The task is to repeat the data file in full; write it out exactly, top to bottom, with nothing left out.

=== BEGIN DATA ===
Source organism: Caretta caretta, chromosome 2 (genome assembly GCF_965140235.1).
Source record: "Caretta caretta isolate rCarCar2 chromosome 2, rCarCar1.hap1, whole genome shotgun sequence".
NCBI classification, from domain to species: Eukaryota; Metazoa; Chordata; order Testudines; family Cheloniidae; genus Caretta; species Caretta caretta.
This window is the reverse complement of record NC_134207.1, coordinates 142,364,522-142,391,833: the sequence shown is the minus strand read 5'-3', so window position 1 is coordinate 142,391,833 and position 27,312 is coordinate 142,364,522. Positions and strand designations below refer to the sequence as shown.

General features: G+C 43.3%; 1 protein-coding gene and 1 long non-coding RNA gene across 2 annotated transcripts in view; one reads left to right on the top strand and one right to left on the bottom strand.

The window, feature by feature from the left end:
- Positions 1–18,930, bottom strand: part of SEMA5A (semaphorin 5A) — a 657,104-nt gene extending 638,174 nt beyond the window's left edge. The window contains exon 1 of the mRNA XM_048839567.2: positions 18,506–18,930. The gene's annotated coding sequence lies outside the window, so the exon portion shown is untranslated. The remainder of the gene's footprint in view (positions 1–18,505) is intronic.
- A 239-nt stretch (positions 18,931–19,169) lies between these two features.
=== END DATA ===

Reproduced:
Source organism: Caretta caretta, chromosome 2 (genome assembly GCF_965140235.1).
Source record: "Caretta caretta isolate rCarCar2 chromosome 2, rCarCar1.hap1, whole genome shotgun sequence".
NCBI classification, from domain to species: Eukaryota; Metazoa; Chordata; order Testudines; family Cheloniidae; genus Caretta; species Caretta caretta.
This window is the reverse complement of record NC_134207.1, coordinates 142,364,522-142,391,833: the sequence shown is the minus strand read 5'-3', so window position 1 is coordinate 142,391,833 and position 27,312 is coordinate 142,364,522. Positions and strand designations below refer to the sequence as shown.

General features: G+C 43.3%; 1 protein-coding gene and 1 long non-coding RNA gene across 2 annotated transcripts in view; one reads left to right on the top strand and one right to left on the bottom strand.

The window, feature by feature from the left end:
- Positions 1–18,930, bottom strand: part of SEMA5A (semaphorin 5A) — a 657,104-nt gene extending 638,174 nt beyond the window's left edge. The window contains exon 1 of the mRNA XM_048839567.2: positions 18,506–18,930. The gene's annotated coding sequence lies outside the window, so the exon portion shown is untranslated. The remainder of the gene's footprint in view (positions 1–18,505) is intronic.
- A 239-nt stretch (positions 18,931–19,169) lies between these two features.